Blepharoplasty, also known as eyelid surgery, is a facial plastic surgery procedure designed to correct droopiness and wrinkling of the upper eyelids along with puffy under eye bags. This is achieved by removing excess fat, skin and muscle or volumizing with fat transfers. Blepharoplasty may be performed on the upper eyelids, the lower eyelids, or both. Good candidates for blepharoplasty include men and women who are physically healthy, realistic in their expectations, and looking to improve the appearance of puffy under eye bags or drooping of the upper eyelids.

About The Surgery
Eyelid surgery typically takes between one and two hours to complete and may be performed in a surgeon's office-based facility, an outpatient surgery center or a hospital. Local anesthesia with sedation is often used, though general anesthesia may also be used. Incisions tend to be well-concealed, being located in the fold of the eyelid for the upper eyelids and inside of the lower eyelid for the lower eyelids. Once the incisions are made, excess fat is removed and sagging skin and muscle may be trimmed. If excess skin needs to be removed from the lower eye lids fine sutures are then used to close the incisions. For further tightening of the skin a chemical peel may be applied to skin on the lower lids.

Each patient is carefully evaluated to ascertain the procedure of choice. Volumizing the areas under the eyes and brow is yet another option accomplished with fat transfers. Fat transferred can be preformed alone or in conjunction with convectional Blepharoplasty.

What To Expect After Surgery
After eyelid surgery, some tightness and soreness of the eyelids can occur and may be controlled with prescription pain medication. Patients should keep the head elevated as much as possible during the first few days and regularly apply cold compresses to help reduce swelling and bruising. Dryness, itchiness, burning, excessive tearing, sensitivity to light, and blurred or double vision can occur during the first week. It typically takes ten days for the bruising to fade. Patients can usually resume reading within two to three days, and the stitches will be removed within six days. Work and most normal activities may be resumed within seven to ten days, while contact lenses may be worn after two or more weeks. More strenuous activities and alcohol consumption should be avoided for about three weeks.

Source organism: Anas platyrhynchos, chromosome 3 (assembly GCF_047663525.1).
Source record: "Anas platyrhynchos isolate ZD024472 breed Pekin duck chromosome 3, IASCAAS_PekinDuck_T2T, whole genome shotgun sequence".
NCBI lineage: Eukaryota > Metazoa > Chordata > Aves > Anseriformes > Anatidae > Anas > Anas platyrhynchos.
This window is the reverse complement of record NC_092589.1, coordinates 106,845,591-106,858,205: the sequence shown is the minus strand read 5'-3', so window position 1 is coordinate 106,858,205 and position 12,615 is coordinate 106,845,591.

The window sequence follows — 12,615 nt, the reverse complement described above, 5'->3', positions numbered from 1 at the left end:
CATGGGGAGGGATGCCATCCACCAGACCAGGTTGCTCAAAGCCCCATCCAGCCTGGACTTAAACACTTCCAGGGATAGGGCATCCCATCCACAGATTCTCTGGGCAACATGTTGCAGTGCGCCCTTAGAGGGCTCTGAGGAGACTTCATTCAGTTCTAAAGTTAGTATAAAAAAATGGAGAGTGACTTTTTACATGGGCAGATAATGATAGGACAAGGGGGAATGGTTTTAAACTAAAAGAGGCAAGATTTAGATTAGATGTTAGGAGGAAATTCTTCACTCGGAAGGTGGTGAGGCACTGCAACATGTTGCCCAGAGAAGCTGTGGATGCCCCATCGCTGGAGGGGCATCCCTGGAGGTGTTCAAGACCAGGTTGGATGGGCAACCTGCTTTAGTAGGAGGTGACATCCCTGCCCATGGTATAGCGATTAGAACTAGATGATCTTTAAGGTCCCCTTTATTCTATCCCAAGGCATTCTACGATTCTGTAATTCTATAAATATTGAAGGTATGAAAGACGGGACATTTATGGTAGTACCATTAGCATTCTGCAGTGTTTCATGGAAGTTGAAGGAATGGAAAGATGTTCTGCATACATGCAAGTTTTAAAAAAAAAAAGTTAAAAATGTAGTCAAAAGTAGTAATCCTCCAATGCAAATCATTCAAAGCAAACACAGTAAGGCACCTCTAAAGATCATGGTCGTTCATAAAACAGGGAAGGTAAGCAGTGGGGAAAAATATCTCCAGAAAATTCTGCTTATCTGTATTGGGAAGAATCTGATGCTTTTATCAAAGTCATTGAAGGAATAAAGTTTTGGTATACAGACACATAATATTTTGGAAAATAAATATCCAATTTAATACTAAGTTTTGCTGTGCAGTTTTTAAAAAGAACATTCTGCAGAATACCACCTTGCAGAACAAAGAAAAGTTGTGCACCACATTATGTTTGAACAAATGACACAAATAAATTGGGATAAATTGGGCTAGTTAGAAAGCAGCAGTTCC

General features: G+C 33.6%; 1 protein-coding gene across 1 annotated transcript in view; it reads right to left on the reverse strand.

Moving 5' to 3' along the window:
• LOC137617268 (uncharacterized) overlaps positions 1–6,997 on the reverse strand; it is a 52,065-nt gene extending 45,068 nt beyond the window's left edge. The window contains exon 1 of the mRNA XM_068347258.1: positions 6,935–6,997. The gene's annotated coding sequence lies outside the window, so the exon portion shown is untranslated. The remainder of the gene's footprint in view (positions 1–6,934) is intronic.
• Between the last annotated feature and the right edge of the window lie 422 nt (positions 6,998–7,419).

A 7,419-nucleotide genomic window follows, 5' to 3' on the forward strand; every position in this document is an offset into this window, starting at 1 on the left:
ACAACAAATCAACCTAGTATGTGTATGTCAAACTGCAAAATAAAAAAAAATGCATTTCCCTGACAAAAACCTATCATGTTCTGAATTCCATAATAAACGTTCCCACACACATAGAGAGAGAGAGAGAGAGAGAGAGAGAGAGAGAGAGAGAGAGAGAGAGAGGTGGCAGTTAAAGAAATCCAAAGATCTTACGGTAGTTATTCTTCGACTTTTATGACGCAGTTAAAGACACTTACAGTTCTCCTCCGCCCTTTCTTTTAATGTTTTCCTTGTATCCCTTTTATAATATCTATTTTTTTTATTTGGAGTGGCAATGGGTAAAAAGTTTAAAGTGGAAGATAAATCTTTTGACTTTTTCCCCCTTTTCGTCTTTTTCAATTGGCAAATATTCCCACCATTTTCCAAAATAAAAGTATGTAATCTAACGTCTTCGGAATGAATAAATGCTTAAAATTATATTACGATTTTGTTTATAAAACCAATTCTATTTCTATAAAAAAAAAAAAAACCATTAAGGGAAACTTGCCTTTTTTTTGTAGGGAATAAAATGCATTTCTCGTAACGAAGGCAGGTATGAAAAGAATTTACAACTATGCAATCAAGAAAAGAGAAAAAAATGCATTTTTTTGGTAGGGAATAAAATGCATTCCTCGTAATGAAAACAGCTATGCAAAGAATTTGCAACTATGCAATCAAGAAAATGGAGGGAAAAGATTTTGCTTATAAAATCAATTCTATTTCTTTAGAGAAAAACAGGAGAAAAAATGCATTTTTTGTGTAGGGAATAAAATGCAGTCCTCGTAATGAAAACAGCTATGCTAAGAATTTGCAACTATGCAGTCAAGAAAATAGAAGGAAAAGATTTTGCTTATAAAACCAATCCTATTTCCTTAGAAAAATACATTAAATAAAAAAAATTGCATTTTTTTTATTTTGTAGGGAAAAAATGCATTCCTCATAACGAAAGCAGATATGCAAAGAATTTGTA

Dr. Boyce will discuss with you during your inital consultation any potential complications that may occur with eyelid surgery. As with all types of surgery there are potential risks. These may include: bleeding, difficulty in completely closing the eyes, dry eyes, infection, pulling down of the lower lids, slight asymmetry in healing or scarring, swelling at the corners of the eyelids, temporary blurred or double vision, and whiteheads.

Click here for more information about Blepharoplasty from the AAFPRS.


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